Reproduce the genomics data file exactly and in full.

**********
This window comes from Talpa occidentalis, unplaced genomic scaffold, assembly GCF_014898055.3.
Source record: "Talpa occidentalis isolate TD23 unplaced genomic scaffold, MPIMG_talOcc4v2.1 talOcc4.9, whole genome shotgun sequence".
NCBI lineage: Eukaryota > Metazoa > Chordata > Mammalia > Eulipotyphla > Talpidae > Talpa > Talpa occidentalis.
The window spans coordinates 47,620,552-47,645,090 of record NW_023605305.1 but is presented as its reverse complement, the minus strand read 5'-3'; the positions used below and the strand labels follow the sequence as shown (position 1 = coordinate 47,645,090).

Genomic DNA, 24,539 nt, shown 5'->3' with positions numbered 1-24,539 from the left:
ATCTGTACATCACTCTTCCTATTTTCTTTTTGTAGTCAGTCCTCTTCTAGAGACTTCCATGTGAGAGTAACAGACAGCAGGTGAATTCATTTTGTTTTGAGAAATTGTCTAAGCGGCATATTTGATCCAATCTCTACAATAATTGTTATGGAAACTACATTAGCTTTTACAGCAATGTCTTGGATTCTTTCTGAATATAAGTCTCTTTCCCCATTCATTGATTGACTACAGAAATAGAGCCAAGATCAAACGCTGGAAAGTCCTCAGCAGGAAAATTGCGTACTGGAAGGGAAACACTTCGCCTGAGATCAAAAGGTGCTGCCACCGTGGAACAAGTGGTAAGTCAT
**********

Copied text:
This window comes from Talpa occidentalis, unplaced genomic scaffold, assembly GCF_014898055.3.
Source record: "Talpa occidentalis isolate TD23 unplaced genomic scaffold, MPIMG_talOcc4v2.1 talOcc4.9, whole genome shotgun sequence".
NCBI lineage: Eukaryota > Metazoa > Chordata > Mammalia > Eulipotyphla > Talpidae > Talpa > Talpa occidentalis.
The window spans coordinates 47,620,552-47,645,090 of record NW_023605305.1 but is presented as its reverse complement, the minus strand read 5'-3'; the positions used below and the strand labels follow the sequence as shown (position 1 = coordinate 47,645,090).

Genomic DNA, 24,539 nt, shown 5'->3' with positions numbered 1-24,539 from the left:
ATCTGTACATCACTCTTCCTATTTTCTTTTTGTAGTCAGTCCTCTTCTAGAGACTTCCATGTGAGAGTAACAGACAGCAGGTGAATTCATTTTGTTTTGAGAAATTGTCTAAGCGGCATATTTGATCCAATCTCTACAATAATTGTTATGGAAACTACATTAGCTTTTACAGCAATGTCTTGGATTCTTTCTGAATATAAGTCTCTTTCCCCATTCATTGATTGACTACAGAAATAGAGCCAAGATCAAACGCTGGAAAGTCCTCAGCAGGAAAATTGCGTACTGGAAGGGAAACACTTCGCCTGAGATCAAAAGGTGCTGCCACCGTGGAACAAGTGGTAAGTCAT